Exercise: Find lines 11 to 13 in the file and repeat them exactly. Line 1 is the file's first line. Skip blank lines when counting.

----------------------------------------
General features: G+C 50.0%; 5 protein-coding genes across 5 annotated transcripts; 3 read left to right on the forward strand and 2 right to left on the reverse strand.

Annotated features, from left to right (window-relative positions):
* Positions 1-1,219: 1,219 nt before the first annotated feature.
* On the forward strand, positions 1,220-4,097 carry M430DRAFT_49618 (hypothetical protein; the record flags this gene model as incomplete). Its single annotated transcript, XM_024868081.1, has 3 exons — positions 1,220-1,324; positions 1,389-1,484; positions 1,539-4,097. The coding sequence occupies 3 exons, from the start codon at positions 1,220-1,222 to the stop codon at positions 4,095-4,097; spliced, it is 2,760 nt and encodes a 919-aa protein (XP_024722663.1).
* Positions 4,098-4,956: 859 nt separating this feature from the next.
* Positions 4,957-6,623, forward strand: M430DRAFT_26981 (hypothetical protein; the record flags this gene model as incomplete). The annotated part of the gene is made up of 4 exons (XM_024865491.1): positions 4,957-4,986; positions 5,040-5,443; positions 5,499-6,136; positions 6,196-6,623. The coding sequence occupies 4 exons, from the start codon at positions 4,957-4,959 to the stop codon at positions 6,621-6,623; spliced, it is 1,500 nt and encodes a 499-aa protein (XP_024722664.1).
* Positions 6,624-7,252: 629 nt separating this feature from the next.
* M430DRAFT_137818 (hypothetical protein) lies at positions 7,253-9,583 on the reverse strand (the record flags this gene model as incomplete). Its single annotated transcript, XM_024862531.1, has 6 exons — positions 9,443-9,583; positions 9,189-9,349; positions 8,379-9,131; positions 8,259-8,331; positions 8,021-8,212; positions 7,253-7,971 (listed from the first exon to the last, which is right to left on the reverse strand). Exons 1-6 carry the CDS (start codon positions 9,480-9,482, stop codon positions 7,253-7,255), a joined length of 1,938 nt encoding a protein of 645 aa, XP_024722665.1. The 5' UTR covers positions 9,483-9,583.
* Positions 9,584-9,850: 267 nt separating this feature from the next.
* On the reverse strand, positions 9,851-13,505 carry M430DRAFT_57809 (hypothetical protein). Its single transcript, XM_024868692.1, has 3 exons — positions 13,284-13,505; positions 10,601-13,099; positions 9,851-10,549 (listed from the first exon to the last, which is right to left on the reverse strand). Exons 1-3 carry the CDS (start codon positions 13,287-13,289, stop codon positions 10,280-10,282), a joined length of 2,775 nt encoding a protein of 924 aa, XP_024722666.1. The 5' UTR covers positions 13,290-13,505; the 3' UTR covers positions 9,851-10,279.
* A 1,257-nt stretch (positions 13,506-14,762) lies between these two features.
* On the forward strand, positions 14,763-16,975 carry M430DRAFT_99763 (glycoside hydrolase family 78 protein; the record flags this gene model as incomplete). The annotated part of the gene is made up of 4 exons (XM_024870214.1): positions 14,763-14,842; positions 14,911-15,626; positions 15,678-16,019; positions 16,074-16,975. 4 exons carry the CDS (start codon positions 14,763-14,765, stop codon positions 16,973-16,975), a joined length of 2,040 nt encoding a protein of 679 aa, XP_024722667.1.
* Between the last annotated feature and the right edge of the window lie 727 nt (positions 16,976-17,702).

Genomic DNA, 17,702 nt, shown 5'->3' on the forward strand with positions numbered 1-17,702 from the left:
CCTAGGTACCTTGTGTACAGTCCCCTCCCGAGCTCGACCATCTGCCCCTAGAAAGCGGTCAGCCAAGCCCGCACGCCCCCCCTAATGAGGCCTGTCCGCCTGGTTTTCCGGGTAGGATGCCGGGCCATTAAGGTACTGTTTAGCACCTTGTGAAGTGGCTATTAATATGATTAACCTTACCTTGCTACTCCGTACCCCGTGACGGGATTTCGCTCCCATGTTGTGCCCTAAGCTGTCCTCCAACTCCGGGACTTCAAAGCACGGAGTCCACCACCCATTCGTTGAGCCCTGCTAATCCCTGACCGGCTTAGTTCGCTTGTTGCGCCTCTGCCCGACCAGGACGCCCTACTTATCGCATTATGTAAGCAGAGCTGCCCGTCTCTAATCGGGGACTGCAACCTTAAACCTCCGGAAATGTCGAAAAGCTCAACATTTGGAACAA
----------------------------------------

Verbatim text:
* A 1,257-nt stretch (positions 13,506-14,762) lies between these two features.
* On the forward strand, positions 14,763-16,975 carry M430DRAFT_99763 (glycoside hydrolase family 78 protein; the record flags this gene model as incomplete). The annotated part of the gene is made up of 4 exons (XM_024870214.1): positions 14,763-14,842; positions 14,911-15,626; positions 15,678-16,019; positions 16,074-16,975. 4 exons carry the CDS (start codon positions 14,763-14,765, stop codon positions 16,973-16,975), a joined length of 2,040 nt encoding a protein of 679 aa, XP_024722667.1.
* Between the last annotated feature and the right edge of the window lie 727 nt (positions 16,976-17,702).